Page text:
3 September 2014

Liberia: U.S. Govt to Give U.S. $1.7 Million to WFP

As the fight against the deadly Ebola virus intensifies, the United States Government has committed US$1.7 million to be used to provide direct food assistance to Ebola patients in Liberia, in partnership with the World Food Program (WFP).

Speaking at a luncheon with the media held at the Embassy Suite in Mamba Point, United States Ambassador, Deborah R. Malac, said the United States will like to see the Armed Forces of Liberia (AFL) not playing the role of law enforcement.

She stressed that the U.S. is hoping to see the Liberia National Police (LNP) taking the lead in security. She said with the Liberia National Police taking the lead, Liberians will feel more secured and move forward to do all they can to eradicate the Ebola virus.

Ambassador Malac mentioned that the Center for Disease Control (CDC) is not in Liberia to do an assessment on the health system in Liberia. She said the CDC is here to determine the gap in the health system.

She stressed that the Liberian Government should be in the lead to tell its partners where the gaps are, to enable the Liberian health sector and its partners eradicate the Ebola virus. She said in the past weeks the U.S. Government through the Disaster Assistance Response Team (DART), airlifted more than 16 tons of medical supplies and emergency equipment to Liberia.

In addition, she said DART is working to expand the pipeline of medical equipment and supplies flowing into Monrovia in the coming weeks to ensure that healthcare workers have the resources they need to safely do their jobs.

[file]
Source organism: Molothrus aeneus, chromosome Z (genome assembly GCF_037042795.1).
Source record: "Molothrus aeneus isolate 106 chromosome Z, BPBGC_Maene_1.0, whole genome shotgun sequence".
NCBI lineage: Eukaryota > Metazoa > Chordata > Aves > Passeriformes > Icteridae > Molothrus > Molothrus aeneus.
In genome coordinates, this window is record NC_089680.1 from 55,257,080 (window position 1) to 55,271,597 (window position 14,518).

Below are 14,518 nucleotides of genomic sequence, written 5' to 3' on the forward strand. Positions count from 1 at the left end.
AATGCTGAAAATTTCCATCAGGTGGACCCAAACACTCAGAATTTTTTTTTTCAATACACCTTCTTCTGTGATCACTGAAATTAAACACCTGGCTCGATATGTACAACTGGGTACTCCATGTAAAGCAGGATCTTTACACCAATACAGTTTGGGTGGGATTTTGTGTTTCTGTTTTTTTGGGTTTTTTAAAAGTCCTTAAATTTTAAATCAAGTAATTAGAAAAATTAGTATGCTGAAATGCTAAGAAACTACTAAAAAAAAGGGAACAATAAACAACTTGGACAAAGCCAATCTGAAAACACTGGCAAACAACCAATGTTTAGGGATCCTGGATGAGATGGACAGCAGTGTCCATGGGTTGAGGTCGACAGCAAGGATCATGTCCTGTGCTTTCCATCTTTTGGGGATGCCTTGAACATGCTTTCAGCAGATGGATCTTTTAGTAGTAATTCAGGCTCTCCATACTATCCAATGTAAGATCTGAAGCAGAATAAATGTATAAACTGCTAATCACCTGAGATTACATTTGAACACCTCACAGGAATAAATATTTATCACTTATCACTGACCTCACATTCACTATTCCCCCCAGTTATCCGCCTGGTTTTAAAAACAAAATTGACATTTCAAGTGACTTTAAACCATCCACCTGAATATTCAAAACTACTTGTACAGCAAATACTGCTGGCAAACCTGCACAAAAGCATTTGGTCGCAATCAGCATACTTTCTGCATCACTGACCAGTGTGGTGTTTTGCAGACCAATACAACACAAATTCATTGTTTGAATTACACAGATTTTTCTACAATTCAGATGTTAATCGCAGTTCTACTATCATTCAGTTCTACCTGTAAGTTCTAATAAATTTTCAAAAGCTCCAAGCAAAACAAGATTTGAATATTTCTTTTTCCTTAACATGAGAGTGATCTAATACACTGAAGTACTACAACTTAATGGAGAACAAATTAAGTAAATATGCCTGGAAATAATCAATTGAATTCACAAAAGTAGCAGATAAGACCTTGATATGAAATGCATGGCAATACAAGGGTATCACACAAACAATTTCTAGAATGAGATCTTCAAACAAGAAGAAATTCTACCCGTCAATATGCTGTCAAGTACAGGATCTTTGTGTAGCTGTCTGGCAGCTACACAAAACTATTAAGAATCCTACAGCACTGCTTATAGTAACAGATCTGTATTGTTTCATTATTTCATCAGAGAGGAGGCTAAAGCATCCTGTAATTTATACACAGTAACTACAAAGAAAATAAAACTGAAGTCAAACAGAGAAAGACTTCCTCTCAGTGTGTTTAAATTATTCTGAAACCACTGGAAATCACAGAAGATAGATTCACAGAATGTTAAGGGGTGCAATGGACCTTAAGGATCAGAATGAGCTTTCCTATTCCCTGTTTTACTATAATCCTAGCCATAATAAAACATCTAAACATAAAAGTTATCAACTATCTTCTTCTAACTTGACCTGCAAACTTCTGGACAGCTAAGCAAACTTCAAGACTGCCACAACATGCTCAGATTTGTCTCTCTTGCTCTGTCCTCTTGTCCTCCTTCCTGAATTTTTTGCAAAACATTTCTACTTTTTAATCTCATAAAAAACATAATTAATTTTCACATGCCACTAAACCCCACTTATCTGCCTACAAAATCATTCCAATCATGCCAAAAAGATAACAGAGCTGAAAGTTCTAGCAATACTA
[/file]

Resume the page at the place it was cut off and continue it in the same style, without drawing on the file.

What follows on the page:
She said DART and CDC are training local health workers on proper use of medical equipment including personal protective equipment, ways to prevent the spread of the disease and how to detect if someone has the Ebola virus.

Meanwhile, the President of the United States of America, Barack Obama yesterday sent a message to the people of Liberia, Sierra Leone, Guinea and Nigeria. He said his government is working along with the four African countries that are affected with the Ebola virus.

President Obama stated that stopping the Ebola virus won't be easy, but together lives can be saved. He said the United States will work with these countries to improve public health, so that this kind of outbreak doesn't happen again.

He sated further, "In this urgent work and in building a stronger and more prosperous Africa, you will continue to have a partner in me and the United States of America".


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